After reading an article about the trail in National Geographic, Gatewood was inspired to attempt her own hike. According to her daughters, part of the reason Gatewood desired to trek the 2,000+ miles was because no woman had accomplished the feat solo. She is quoted saying,

If those men can do it, I can do it.

When newspapers caught wind of the 67-year-old grandmother hiking the Appalachian Trail, naturally the story turned her into a national celebrity. Gatewood spoke to several journalists about her hiking experience and the terrible conditions of the trail. These comments spurned much-needed repair and restoration projects, turning the trail closer to the condition it is today.

Gatewood finished her hike in September of 1955, and then came back in 1957 to hike the trail a second time “for fun”. In 1964 she completed the trail once again, this time as a section hiker. She is the first person to hike the trail three times.

Dorothy Laker cooking over a campfire on the Appalachian Trail.

Dorothy Laker cooking over a campfire on the Appalachian Trail.

Dorothy Laker – the second solo female thru-hiker

If Emma Gatewood made a spark, it was Dorothy Laker who stoked the flame. In 1957 – the same year Gatewood was attempting her second thru-hike – Laker put on her hiking shoes and hit the trail.

Laker was in her mid thirties when she set off from Georgia, and recently unemployed. She did not inform anyone of her plans to hike the trail. She was also explicit in stating that her journey was not a publicity stunt; she was hiking the trail for her own enjoyment. Laker was quoted saying she wanted to take her time hiking, and that it was “a folly to race through paradise.”

Supposedly Gatewood and Laker met in Pennsylvania, passing each other a few times during one day in July. Gatewood claims they “never a word to each other”; Laker doesn’t mention the encounter in her memoir at all.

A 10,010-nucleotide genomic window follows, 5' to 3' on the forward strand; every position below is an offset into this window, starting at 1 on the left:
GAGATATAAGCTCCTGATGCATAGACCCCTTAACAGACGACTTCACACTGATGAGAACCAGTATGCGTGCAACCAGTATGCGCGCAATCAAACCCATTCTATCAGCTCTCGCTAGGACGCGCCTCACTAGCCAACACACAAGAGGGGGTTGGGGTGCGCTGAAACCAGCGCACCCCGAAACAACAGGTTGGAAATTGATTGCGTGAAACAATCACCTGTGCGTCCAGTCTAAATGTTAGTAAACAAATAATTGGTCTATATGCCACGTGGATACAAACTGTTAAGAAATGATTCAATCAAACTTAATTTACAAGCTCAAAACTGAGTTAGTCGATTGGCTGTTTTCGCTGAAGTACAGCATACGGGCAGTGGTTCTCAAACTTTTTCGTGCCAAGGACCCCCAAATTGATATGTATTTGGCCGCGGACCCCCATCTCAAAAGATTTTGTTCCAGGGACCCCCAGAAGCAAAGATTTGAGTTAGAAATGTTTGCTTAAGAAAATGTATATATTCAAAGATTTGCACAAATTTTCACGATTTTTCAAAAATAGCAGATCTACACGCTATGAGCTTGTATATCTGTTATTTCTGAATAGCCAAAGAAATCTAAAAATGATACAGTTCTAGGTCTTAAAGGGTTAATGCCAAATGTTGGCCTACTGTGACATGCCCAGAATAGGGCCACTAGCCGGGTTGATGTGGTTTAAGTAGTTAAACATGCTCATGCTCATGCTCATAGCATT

After successfully completing her first NOBO hike, she went on to hike the trail twice more. She is the second person, after Gatewood, to have hiked the trail three times.

Jennifer Pharr Davis holds several hiking records, has written two books about her Appalachian Trail hikes, and is the founder of the Blue Ridge Hiking Company.

Jennifer Pharr Davis holds several hiking records, has written two books about her Appalachian Trail hikes, and is the founder of the Blue Ridge Hiking Company.

Jennifer Pharr Davis – the fastest supported female thru-hiker

When she was 21 years old, Jennifer Pharr Davis undertook her first thru-hike on the Appalachian Trail. Less than a decade later, she became a legend on the trail and a household name in the hiking community.

Pharr Davis’ first foray on the Appalachian Trail fueled her desire to continue hiking, as opposed to returning to “normal life”. In her memoir, Becoming Odyssa: Epic Adventures on the Appalachian Trail, she states,

Life would be much better if the speed limit was three miles per hour.

Following her first successful thru-hike, she continued tackling trails and mountains.

In 2007 she hiked the Pacific Crest Trail, summited Kilimanjaro, and set the women’s FKT record on Vermont’s Long Trail (7 days, 15 hours).

In 2008, she hiked the Appalachian Trail a second time, setting the women’s FKT record as 57 days and 8 hours. She also founded the Blue Ridge Hiking Company.

In 2009, Pharr Davis hiked the Colorado Trail.

In 2011, Pharr Davis returned to the Appalachian Trail a third time, setting the overall FKT record (46 days, 11 hours and 20 minutes). She held this record for four years, until Scott Jurek beat it by three hours in 2015.

Pharr Davis has also received several awards, including Blue Ridge Outdoors Person of the Year (2008), Ultrarunning Magazine Female Performance of the Year (2011), and National Geographic Adventurer of the Year (2011).

With this laundry list of accomplishments, it’s easy to see why Pharr Davis is such a prominent figure in the hiking community. Her journey inspired countless female hikers to hit the Appalachian Trail, and many more (male and female) to step outside and try hiking for the first time.

Side story: I met Jennifer during the 2015 Trail Days. She was absolutely lovely, even when I turned into a complete fan girl and gushed about how much I admire her.


Heather Anderson, who goes by the trail name Anish, holds the self-supported speed records for both the Appalachian Trail and the Pacific Crest Trail.